Legal columnist HUGH SELBY looks down the checklist to see how Attorney-General Mark Dreyfus is performing. The results are underwhelming…
IT’S reporting season: today’s report looks at the Commonwealth Attorney General, Mark Dreyfus KC. What, if any, KPIs did he set for himself in his early 2008 maiden speech?
In that speech he wanted, inter alia, ”to offer some reflections on the work ahead and the contributions I hope I will be able to make”.
He spoke of a key value: “Tolerance lies at the heart of our Australian multiculturalism. It is a vital democratic value.
“Tolerance of others-tolerance of different cultural and religious values and tolerance of different political positions-produces inclusiveness and not division.”
But this week his government opposed the end of “indefinite detention” for some would be immigrants. Those keen to see and hear the proceedings can do so by going to the audio visual recordings of the High Court for November 8.
It’s usual to wait some time for High Court decisions. Not on this occasion. The court gave its decision on the spot: ending indefinite detention for some 90 fellow humans.
Some of us have not forgotten how Labor lost its way on Tampa. It – Labor – is still adrift. Could it be that the tolerance for “tolerance” becomes more brittle and jaded with successive applications of political expediency over 15 years in the parliament?
He ended his maiden speech: “First speeches are full of hopes. I hope that on the day on which I last sit in this place I will be able to reread this first speech and recognise its themes in what I will, by then, have done here.”
Apart from the shifting sands of tolerance there is nothing in his maiden speech by which to assess his performance as our attorney-general in the Albanese government.
Let’s look then for relevant comments in his more recent speeches outside of parliament
In a late 2022 address, at Western Sydney University, talking about the National Anti-Corruption Commission, he said: “The legislation provides strong protections for whistleblowers against reprisal and other adverse consequences, including immunities from criminal, civil and administrative liability.”
Actions speak somewhat louder than words. Here we are, one year later, and he has not withdrawn the prosecutions of an ATO whistleblower or a Defence whistleblower, nor has he supported a pardon for Witness K who blew the whistle on reprehensible conduct by Australian officials in Timor Leste and was convicted and punished for so doing.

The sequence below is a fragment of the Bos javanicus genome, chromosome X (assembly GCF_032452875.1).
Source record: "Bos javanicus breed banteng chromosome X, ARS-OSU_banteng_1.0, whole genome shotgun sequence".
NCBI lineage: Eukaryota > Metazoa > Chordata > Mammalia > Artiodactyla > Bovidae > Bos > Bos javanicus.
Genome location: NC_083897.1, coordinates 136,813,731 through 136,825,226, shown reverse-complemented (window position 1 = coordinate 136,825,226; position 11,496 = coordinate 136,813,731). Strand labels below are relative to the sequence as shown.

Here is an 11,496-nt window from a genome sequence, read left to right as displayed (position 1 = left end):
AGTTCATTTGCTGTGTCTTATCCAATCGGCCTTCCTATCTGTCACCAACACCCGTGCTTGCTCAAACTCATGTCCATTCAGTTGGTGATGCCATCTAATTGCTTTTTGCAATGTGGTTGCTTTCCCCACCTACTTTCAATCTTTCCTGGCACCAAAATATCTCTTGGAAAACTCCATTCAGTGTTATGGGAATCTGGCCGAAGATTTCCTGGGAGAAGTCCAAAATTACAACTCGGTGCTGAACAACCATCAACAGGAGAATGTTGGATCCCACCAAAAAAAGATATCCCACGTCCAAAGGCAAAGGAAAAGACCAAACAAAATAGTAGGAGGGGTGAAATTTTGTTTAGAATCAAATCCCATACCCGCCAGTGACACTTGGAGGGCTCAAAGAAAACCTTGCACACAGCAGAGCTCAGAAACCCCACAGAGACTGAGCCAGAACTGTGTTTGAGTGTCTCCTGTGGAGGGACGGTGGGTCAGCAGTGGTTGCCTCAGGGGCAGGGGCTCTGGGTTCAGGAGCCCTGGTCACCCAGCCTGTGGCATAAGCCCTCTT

Speaking earlier in 2022, then as shadow attorney, to the Australian Bar Association conference, he said: “Mr [Bernard] Collaery and the intelligence officer he was acting for, Witness K, were… charged with a number of criminal offences under the Intelligence Services Act.
“Those prosecutions were only allowed to proceed because Mr Porter [then the Attorney General] authorised them. While Witness K pleaded guilty and received a non-custodial sentence, Mr Collaery is still defending himself against the criminal charges”.
He went on to say: “The very manner in which the [Morrison] government has sought to conduct the prosecution appears to me to be an affront to the rule of law.”
To his credit, as attorney-general, Mr Dreyfus stopped the prosecution of Mr Collaery; however, he has done nothing to restore Witness K’s reputation – so easy, and proper to do by way of an unconditional pardon.
In his December 2022 “Inaugural Michael Kirby Address” he said: “Sometimes… ministers have to stick their heads above the parapet and be brave… I know that if I finish my time as attorney-general without pursuing things that are brave I will have failed.”
There was no bravery in his incorrect claims in mid-2023 that the Higgins payout (made in the lead up to Christmas 2022) complied with the standard directions for settling litigation.
The extent of the departure from approved practice was set out in my “CityNews” column of June 29. Months later we still have only silence – that favoured tactic in our current political life to consign unwelcome truth to a dustbin on the edge of the news cycle.
Nor is there any bravery in the proposal for a Federal Judicial Commission. It would have been brave to have seized the chance to lead a national (rather than parochial) approach to complaints about litigation decision makers, to ensure that the actions of tribunal members as well as judiciary could be investigated. It was not brave to opt for “same old, same old”. It was pedestrian, uninspired and uninspiring, as I argued in a column in October.
Returning to “the rule of law”, once upon a time there was a real interest in having a Federal Human Rights Act. Those with longer memories will recall the efforts of Father Frank Brennan (among others) during 2008 and 2009; ie, during Mr Dreyfus’ first term in Parliament. That was during the Rudd Government. All for nought. The concept doesn’t even rate a mention these days, a comfortable space for those – whatever their politics – who want human rights to be mere concepts, not a part of the rule of law.
Mark’s take-home report is brief: “Shows promise, makes promises, but needs to work harder on worthwhile deliverables. Bravery would be welcome. There’s still time”.
Hugh Selby is a former barrister. His free podcasts on “Witness Essentials” and “Advocacy in court: preparation and performance” can be heard on the best known podcast sites.
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